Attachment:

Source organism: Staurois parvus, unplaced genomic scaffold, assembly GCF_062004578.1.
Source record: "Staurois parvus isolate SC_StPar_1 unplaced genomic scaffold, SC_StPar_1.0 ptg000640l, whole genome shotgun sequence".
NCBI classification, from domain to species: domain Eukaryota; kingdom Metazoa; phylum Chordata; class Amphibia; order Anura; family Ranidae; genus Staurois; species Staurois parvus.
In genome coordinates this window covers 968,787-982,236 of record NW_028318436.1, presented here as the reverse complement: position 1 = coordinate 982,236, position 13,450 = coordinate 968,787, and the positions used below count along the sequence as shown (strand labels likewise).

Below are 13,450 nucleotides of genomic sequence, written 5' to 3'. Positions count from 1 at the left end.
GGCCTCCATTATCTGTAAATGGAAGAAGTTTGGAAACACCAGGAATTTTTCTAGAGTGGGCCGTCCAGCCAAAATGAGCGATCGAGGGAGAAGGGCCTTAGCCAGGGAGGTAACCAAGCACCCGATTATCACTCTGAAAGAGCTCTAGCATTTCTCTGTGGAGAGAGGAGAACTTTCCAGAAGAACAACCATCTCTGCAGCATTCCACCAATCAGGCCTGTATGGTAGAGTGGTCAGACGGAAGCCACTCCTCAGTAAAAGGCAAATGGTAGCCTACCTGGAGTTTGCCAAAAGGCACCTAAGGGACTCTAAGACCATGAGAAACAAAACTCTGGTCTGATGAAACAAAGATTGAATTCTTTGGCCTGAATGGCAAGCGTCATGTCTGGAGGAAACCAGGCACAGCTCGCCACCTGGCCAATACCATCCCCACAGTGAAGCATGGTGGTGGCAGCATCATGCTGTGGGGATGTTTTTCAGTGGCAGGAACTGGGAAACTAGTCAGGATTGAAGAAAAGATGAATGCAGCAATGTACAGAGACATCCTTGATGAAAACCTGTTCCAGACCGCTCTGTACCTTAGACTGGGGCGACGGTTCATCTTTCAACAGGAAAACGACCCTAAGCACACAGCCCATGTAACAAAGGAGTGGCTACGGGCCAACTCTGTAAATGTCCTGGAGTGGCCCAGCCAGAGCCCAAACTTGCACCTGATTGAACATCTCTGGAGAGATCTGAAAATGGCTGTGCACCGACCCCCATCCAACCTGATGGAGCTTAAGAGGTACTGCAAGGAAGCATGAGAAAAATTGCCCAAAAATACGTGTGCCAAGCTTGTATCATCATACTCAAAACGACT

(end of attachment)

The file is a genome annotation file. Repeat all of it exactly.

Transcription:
Source organism: Staurois parvus, unplaced genomic scaffold, assembly GCF_062004578.1.
Source record: "Staurois parvus isolate SC_StPar_1 unplaced genomic scaffold, SC_StPar_1.0 ptg000640l, whole genome shotgun sequence".
NCBI classification, from domain to species: domain Eukaryota; kingdom Metazoa; phylum Chordata; class Amphibia; order Anura; family Ranidae; genus Staurois; species Staurois parvus.
In genome coordinates this window covers 968,787-982,236 of record NW_028318436.1, presented here as the reverse complement: position 1 = coordinate 982,236, position 13,450 = coordinate 968,787, and the positions used below count along the sequence as shown (strand labels likewise).

Below are 13,450 nucleotides of genomic sequence, written 5' to 3'. Positions count from 1 at the left end.
GGCCTCCATTATCTGTAAATGGAAGAAGTTTGGAAACACCAGGAATTTTTCTAGAGTGGGCCGTCCAGCCAAAATGAGCGATCGAGGGAGAAGGGCCTTAGCCAGGGAGGTAACCAAGCACCCGATTATCACTCTGAAAGAGCTCTAGCATTTCTCTGTGGAGAGAGGAGAACTTTCCAGAAGAACAACCATCTCTGCAGCATTCCACCAATCAGGCCTGTATGGTAGAGTGGTCAGACGGAAGCCACTCCTCAGTAAAAGGCAAATGGTAGCCTACCTGGAGTTTGCCAAAAGGCACCTAAGGGACTCTAAGACCATGAGAAACAAAACTCTGGTCTGATGAAACAAAGATTGAATTCTTTGGCCTGAATGGCAAGCGTCATGTCTGGAGGAAACCAGGCACAGCTCGCCACCTGGCCAATACCATCCCCACAGTGAAGCATGGTGGTGGCAGCATCATGCTGTGGGGATGTTTTTCAGTGGCAGGAACTGGGAAACTAGTCAGGATTGAAGAAAAGATGAATGCAGCAATGTACAGAGACATCCTTGATGAAAACCTGTTCCAGACCGCTCTGTACCTTAGACTGGGGCGACGGTTCATCTTTCAACAGGAAAACGACCCTAAGCACACAGCCCATGTAACAAAGGAGTGGCTACGGGCCAACTCTGTAAATGTCCTGGAGTGGCCCAGCCAGAGCCCAAACTTGCACCTGATTGAACATCTCTGGAGAGATCTGAAAATGGCTGTGCACCGACCCCCATCCAACCTGATGGAGCTTAAGAGGTACTGCAAGGAAGCATGAGAAAAATTGCCCAAAAATACGTGTGCCAAGCTTGTATCATCATACTCAAAACGACT